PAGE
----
The Clinical Establishments (Registration and Regulation Act) Bill, 2010 -- approved by the Union Cabinet last month — makes it mandatory for all clinical establishments to provide medical care and treatment to stabilise any person in an emergency condition.
If the Bill is passed in Parliament, this will be the first time emergency medical care is made obligatory under law in the country.
While there is no provision for imprisonment for non-compliance, the registering authority can impose a heavy fine -- up to Rs. 5 lakh -- on the erring establishment. If it fails to pay, the fine will be recovered as arrears of land revenue.
In 1989, the Supreme Court gave directions that emergency care be not denied to victims under any circumstances. The Law Commission also recommended legislation to make it mandatory.
Accident victims are often referred to government hospitals from private facilities to avoid legal hassles. Also, women are turned away from private hospitals and nursing homes if they fail to deposit money in advance.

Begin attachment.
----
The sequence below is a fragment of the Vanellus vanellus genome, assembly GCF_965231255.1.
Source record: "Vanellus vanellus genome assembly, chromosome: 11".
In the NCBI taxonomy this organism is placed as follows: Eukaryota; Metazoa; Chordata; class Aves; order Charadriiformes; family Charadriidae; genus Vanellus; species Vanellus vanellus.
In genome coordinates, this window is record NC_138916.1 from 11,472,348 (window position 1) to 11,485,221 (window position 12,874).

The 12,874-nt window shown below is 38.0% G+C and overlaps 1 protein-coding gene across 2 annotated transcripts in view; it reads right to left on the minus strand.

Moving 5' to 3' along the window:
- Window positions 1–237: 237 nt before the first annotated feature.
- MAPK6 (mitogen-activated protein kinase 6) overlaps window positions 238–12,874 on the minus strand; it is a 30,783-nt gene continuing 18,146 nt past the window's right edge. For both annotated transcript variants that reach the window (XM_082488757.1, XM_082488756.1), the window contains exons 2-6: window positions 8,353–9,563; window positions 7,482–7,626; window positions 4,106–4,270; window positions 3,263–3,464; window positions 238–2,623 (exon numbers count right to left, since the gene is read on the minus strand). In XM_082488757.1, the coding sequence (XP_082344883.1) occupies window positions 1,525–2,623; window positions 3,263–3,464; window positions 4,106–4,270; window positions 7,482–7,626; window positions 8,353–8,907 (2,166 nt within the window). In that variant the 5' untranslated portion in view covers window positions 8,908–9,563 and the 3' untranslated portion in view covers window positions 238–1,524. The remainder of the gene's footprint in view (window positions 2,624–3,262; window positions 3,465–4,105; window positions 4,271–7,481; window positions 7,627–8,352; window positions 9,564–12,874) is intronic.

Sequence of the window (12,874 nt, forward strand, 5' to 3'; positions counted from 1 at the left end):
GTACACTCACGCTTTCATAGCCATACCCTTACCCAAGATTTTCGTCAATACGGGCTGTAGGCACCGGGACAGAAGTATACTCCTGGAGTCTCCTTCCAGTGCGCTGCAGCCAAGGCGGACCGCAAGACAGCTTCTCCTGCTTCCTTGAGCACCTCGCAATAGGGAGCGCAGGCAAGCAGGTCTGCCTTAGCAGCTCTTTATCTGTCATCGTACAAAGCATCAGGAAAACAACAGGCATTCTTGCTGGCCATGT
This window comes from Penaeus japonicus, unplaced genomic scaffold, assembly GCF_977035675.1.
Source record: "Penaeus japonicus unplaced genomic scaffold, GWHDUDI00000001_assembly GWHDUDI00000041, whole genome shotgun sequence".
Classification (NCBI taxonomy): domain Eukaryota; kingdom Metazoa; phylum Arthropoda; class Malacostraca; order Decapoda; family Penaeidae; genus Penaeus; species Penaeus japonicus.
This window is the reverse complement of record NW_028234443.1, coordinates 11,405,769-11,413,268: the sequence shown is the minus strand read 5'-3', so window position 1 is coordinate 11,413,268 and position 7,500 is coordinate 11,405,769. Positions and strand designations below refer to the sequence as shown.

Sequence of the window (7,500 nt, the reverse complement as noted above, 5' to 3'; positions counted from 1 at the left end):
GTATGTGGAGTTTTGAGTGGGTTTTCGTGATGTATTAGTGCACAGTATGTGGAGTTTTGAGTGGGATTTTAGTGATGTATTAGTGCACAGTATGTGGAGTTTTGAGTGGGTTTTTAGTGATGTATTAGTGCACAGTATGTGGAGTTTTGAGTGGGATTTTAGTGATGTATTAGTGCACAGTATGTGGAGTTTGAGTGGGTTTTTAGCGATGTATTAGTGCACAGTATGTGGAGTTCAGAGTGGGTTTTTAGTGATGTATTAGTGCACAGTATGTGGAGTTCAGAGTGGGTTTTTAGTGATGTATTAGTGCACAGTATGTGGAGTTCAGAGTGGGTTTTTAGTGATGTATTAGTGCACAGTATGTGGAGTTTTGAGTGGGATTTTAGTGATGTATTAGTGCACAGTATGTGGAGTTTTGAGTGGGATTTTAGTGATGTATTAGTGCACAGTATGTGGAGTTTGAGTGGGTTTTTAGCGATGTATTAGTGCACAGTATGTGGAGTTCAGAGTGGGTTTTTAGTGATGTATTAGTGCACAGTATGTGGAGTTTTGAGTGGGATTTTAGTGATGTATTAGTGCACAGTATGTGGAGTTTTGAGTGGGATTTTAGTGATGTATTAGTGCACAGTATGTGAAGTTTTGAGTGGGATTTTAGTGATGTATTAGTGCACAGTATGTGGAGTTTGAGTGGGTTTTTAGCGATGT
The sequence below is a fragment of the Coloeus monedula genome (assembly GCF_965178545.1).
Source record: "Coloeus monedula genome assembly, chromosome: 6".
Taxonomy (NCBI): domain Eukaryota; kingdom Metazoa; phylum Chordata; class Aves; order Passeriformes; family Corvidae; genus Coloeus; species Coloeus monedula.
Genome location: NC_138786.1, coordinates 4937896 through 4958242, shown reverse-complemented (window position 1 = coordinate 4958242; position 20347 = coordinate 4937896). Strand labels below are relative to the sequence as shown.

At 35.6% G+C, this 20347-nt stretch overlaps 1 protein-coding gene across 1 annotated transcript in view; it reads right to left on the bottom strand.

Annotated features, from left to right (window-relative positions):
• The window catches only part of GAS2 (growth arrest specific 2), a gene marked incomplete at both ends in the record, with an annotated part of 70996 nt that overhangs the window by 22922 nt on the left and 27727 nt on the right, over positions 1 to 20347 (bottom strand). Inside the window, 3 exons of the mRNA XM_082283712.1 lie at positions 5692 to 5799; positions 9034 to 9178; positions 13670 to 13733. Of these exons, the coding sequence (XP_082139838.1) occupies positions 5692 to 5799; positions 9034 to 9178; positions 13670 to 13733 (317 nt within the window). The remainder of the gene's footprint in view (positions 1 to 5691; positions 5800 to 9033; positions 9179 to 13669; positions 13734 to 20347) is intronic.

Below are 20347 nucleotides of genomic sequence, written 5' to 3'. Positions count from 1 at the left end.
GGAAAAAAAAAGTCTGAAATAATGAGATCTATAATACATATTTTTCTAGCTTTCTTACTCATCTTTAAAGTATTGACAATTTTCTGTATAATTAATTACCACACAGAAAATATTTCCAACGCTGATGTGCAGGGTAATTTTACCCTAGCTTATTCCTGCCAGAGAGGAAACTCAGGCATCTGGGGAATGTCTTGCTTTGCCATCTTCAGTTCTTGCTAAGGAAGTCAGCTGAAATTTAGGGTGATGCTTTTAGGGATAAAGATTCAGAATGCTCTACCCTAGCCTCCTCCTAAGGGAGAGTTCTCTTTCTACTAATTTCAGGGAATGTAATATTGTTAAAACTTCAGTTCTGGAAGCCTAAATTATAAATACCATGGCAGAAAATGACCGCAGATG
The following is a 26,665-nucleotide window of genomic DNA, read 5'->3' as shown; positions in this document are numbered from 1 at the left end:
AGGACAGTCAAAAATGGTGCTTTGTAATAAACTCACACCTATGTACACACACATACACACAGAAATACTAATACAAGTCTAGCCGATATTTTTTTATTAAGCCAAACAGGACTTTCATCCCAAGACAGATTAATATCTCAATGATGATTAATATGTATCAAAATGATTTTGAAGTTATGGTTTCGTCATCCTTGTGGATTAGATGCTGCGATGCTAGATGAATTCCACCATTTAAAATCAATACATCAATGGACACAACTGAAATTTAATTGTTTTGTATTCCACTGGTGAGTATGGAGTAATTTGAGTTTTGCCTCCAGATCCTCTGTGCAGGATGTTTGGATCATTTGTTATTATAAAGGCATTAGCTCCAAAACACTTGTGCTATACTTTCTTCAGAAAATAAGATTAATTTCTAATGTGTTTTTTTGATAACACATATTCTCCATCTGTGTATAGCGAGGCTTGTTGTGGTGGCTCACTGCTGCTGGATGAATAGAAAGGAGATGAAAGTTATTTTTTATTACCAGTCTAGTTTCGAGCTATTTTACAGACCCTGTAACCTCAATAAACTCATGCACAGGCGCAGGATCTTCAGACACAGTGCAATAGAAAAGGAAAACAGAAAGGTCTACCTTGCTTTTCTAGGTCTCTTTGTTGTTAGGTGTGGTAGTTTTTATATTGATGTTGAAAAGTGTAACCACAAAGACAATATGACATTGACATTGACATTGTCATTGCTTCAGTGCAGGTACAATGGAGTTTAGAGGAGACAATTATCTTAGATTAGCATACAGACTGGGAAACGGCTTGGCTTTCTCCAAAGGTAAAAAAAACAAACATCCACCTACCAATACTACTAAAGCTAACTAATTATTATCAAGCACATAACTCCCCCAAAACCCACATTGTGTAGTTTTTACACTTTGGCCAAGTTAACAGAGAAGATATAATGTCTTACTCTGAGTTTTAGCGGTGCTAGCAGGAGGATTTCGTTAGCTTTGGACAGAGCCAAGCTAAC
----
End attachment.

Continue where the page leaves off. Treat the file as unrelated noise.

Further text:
As per the Bill, all clinical establishments will be required to register themselves with the State Council for Clinical Establishments. These include hospitals, maternity homes, nursing homes, dispensaries, clinics and similar facilities with beds that offer diagnosis, treatment or care for illness or injury or pregnancy under any recognised system (allopathy, Yoga, naturopathy, Ayurveda, Homoeopathy, Siddha and Unani). Clinical establishments also include any laboratory (an independent entity or part of an establishment) which offers pathological, bacteriological, genetic, radiological, chemical, biological and other diagnostic or investigative services.
Whether the establishment is owned by the government or a department of the government, a trust (public or private), a corporation (including a cooperative society), a local authority or an individual, registration will be compulsory. The clinical establishments of the armed forces have been excluded from the purview of the proposed legislation.
The legislation will help in addressing unregulated growth of the private sector, often accused of inadequate treatment, excessive use of higher technology, medical malpractices and negligence. It would also empower the State governments or the Registering Authority to direct any clinical establishment to furnish details, statistics or any other information. This would be extremely useful for monitoring outbreaks of diseases.